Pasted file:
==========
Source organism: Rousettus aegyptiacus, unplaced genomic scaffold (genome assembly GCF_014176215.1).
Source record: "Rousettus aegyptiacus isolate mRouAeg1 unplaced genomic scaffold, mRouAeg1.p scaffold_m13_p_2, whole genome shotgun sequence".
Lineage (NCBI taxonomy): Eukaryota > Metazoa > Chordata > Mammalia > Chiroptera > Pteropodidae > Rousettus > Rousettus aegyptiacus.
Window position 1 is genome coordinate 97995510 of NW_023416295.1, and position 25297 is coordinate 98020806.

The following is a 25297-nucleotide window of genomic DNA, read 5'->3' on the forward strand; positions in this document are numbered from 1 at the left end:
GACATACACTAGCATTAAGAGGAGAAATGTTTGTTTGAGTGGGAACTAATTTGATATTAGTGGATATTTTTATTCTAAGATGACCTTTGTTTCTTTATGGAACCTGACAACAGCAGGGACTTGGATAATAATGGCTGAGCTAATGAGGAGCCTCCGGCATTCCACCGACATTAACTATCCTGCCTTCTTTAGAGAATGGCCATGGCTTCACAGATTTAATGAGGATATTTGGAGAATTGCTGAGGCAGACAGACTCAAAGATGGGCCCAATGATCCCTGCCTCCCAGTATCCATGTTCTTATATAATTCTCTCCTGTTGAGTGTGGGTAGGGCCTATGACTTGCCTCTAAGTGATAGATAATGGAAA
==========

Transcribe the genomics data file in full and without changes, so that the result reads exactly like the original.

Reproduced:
Source organism: Rousettus aegyptiacus, unplaced genomic scaffold (genome assembly GCF_014176215.1).
Source record: "Rousettus aegyptiacus isolate mRouAeg1 unplaced genomic scaffold, mRouAeg1.p scaffold_m13_p_2, whole genome shotgun sequence".
Lineage (NCBI taxonomy): Eukaryota > Metazoa > Chordata > Mammalia > Chiroptera > Pteropodidae > Rousettus > Rousettus aegyptiacus.
Window position 1 is genome coordinate 97995510 of NW_023416295.1, and position 25297 is coordinate 98020806.

The following is a 25297-nucleotide window of genomic DNA, read 5'->3' on the forward strand; positions in this document are numbered from 1 at the left end:
GACATACACTAGCATTAAGAGGAGAAATGTTTGTTTGAGTGGGAACTAATTTGATATTAGTGGATATTTTTATTCTAAGATGACCTTTGTTTCTTTATGGAACCTGACAACAGCAGGGACTTGGATAATAATGGCTGAGCTAATGAGGAGCCTCCGGCATTCCACCGACATTAACTATCCTGCCTTCTTTAGAGAATGGCCATGGCTTCACAGATTTAATGAGGATATTTGGAGAATTGCTGAGGCAGACAGACTCAAAGATGGGCCCAATGATCCCTGCCTCCCAGTATCCATGTTCTTATATAATTCTCTCCTGTTGAGTGTGGGTAGGGCCTATGACTTGCCTCTAAGTGATAGATAATGGAAA